“In those days when the number of disciples was increasing, the Grecian Jews among them complained against the Hebraic Jews because their widows were being overlooked in the daily distribution of food. So the Twelve gathered all the disciples together and said, “It would not be right for us to neglect the ministry of the Word of God in order to wait on tables.””
When we look carefully at the Book of Acts we see clear evidence of the hand of God upon His Church. The fact is that the Gospel is God’s plan of redemption, decided on before the creation of anything and worked out in amazing detail within the events of history. It should not surprise us that the whole plan is worked out in such amazing detail. God would not have sent His Son into our world and then left the outcome of His work to chance. When we look at the sixth chapter of Acts we discover another one of those events which had the potential to wreck the whole Church. Satan’s attacks against the Gospel seem to come at those points where we are weakest. Such attacks look to our eyes as if they are overwhelming in scope and power. They always become the one thing that when overcome with Biblical Wisdom advances the Gospel’s impact in this world.
Such was the case with the cross. What looked to be the victory Satan was seeking was the very thing that led to the triumph of the Lamb of God over death. Here in Acts six we see an attack which had been centuries in the making. It concerned the friction between the Jews of the Diaspora and the Jews of Judea. Ever since God had sent His people off into the exile there had been those who had been scattered throughout the world. When others came home, many of these did not. They had become immersed into the culture of their new cities. Their language was Greek, the international language of the world. Their culture was Greek. Their ethnicity and faith was however still Hebrew. Many of their widows had adopted the practice of moving to Jerusalem in their latter years in order that they might die and be buried in Jerusalem. These widows were often impoverished needing the assistance of the synagogues for survival. When they heard the Gospel and turned to Christ they were cut off from their source of assistance and therefore they needed the help which the Church was giving through the Apostles. Problem was that the numbers were growing, the Church was being successful, and therefore the Apostles were being overwhelmed. In this environment it is quite possible that some of these widows were falling through the cracks and that this lead to the type of grumbling and complaining that could have destroyed the New Testament Church. This issue was even more pressing because it was falling on long held cultural divisions in the makeup of the church.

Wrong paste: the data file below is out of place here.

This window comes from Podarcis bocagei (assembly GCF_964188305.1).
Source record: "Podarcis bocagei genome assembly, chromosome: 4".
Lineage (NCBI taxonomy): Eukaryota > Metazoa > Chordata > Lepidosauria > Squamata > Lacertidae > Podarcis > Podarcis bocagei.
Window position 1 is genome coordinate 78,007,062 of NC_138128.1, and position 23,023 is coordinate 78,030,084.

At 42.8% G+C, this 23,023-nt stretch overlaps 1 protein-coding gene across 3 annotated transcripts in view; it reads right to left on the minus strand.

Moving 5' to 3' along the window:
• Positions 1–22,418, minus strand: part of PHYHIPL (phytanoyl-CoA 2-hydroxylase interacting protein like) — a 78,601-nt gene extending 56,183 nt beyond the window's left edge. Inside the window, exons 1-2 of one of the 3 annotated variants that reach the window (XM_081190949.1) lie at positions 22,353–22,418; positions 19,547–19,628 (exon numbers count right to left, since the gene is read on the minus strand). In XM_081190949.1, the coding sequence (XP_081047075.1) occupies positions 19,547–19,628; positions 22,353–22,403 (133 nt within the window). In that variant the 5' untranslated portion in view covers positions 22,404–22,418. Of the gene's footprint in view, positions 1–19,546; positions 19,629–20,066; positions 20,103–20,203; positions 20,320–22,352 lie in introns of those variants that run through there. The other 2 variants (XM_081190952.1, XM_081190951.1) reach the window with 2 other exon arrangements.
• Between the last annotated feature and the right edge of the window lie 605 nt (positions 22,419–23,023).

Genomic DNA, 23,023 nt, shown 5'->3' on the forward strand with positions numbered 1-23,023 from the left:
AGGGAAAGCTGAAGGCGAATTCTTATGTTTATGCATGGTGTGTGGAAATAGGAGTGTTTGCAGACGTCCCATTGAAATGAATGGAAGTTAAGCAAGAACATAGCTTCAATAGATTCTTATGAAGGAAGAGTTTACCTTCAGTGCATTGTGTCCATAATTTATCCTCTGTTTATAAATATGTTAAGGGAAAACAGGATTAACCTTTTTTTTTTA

Here is the potential for disaster. It is also the path forward which God has set out for His Gospel. The Twelve called together the disciples, note the term used here for the first time in the Book of Acts. A disciple is a person who is committed to a lifelong path of learning from a teacher. The Church is a fellowship of those who are learning from the Lord Jesus Christ. The Twelve exercise Biblical Wisdom here. They seem to be applying the lesson learned from Moses’ commissioning of Joshua to lead the people of Israel in Numbers 27:15-23. Many scholars have pointed to the connections between these two passages. That teaching is blended with an absolute faith that God’s purpose in grace was being fulfilled right before their eyes. Perhaps they reflected on the message of the Book of Daniel which describes in great detail the centuries through which they were living. God’s plan to scatter and then gather His people in the exile surely was a part of what they were experiencing.
Therefore they decide on a plan that involves the Grecian Jews selecting a task force of seven men. This was a typical number for the synagogues to choose for a task. This vital ministry would be turned over to these seven and the Apostles would continue in the calling they had received from the Lord. The consequence was even greater blessing for the Gospel. God’s Wisdom was revealed in a powerful and liberating way.
The lesson for us today is that all of our stresses and crisis’ are part of God’s great plan to bring us face to face with the Gospel. He is constantly putting us in circumstances where we see this clearly. Are we willing to patiently trust Him as we seek to walk into His plan for our lives? This is what we see the New Testament Church doing. Will we?